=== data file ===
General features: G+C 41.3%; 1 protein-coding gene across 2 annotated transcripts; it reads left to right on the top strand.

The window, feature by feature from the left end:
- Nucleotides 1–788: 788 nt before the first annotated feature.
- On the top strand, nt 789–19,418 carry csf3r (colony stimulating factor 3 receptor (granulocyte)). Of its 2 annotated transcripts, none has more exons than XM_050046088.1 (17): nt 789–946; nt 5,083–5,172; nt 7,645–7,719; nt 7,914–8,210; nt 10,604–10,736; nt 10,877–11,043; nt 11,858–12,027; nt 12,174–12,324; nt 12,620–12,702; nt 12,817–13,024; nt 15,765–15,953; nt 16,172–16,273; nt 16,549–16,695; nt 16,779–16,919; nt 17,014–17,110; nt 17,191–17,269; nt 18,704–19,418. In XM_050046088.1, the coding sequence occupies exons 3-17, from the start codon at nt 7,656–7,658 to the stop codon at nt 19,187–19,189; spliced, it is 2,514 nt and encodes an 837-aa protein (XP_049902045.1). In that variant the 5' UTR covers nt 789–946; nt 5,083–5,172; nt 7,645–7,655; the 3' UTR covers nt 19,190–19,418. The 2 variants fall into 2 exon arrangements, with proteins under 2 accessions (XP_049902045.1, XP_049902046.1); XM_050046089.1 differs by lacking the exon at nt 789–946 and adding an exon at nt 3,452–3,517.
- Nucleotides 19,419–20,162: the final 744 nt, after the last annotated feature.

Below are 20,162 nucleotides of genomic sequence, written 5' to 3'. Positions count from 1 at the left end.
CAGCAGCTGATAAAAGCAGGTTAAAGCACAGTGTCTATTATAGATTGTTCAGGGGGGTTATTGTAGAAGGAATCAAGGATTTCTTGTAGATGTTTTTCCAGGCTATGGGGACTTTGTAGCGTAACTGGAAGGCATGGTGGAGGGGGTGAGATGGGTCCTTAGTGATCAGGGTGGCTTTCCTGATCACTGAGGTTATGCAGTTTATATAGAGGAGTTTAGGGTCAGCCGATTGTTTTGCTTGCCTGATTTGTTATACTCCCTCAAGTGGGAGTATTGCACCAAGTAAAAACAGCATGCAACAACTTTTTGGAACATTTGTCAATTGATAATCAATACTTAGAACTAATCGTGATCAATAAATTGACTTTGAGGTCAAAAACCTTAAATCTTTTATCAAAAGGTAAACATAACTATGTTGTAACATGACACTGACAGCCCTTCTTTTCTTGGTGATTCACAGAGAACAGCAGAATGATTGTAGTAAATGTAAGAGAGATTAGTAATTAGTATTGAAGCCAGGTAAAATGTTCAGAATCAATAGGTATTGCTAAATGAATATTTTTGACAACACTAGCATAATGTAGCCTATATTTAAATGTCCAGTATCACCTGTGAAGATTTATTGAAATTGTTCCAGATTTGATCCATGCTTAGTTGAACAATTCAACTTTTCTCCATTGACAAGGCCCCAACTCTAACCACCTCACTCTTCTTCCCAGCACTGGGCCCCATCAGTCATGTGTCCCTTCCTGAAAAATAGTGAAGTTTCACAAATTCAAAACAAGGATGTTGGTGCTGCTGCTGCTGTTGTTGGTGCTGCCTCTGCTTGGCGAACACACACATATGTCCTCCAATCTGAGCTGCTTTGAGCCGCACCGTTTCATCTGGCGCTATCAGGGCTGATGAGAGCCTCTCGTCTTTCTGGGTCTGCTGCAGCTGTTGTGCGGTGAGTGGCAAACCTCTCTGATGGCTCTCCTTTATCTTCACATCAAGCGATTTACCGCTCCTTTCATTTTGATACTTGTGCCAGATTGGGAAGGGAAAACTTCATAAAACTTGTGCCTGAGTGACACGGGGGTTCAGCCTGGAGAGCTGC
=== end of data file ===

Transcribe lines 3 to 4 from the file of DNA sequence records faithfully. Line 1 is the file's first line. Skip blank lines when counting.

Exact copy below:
- Nucleotides 1–788: 788 nt before the first annotated feature.
- On the top strand, nt 789–19,418 carry csf3r (colony stimulating factor 3 receptor (granulocyte)). Of its 2 annotated transcripts, none has more exons than XM_050046088.1 (17): nt 789–946; nt 5,083–5,172; nt 7,645–7,719; nt 7,914–8,210; nt 10,604–10,736; nt 10,877–11,043; nt 11,858–12,027; nt 12,174–12,324; nt 12,620–12,702; nt 12,817–13,024; nt 15,765–15,953; nt 16,172–16,273; nt 16,549–16,695; nt 16,779–16,919; nt 17,014–17,110; nt 17,191–17,269; nt 18,704–19,418. In XM_050046088.1, the coding sequence occupies exons 3-17, from the start codon at nt 7,656–7,658 to the stop codon at nt 19,187–19,189; spliced, it is 2,514 nt and encodes an 837-aa protein (XP_049902045.1). In that variant the 5' UTR covers nt 789–946; nt 5,083–5,172; nt 7,645–7,655; the 3' UTR covers nt 19,190–19,418. The 2 variants fall into 2 exon arrangements, with proteins under 2 accessions (XP_049902045.1, XP_049902046.1); XM_050046089.1 differs by lacking the exon at nt 789–946 and adding an exon at nt 3,452–3,517.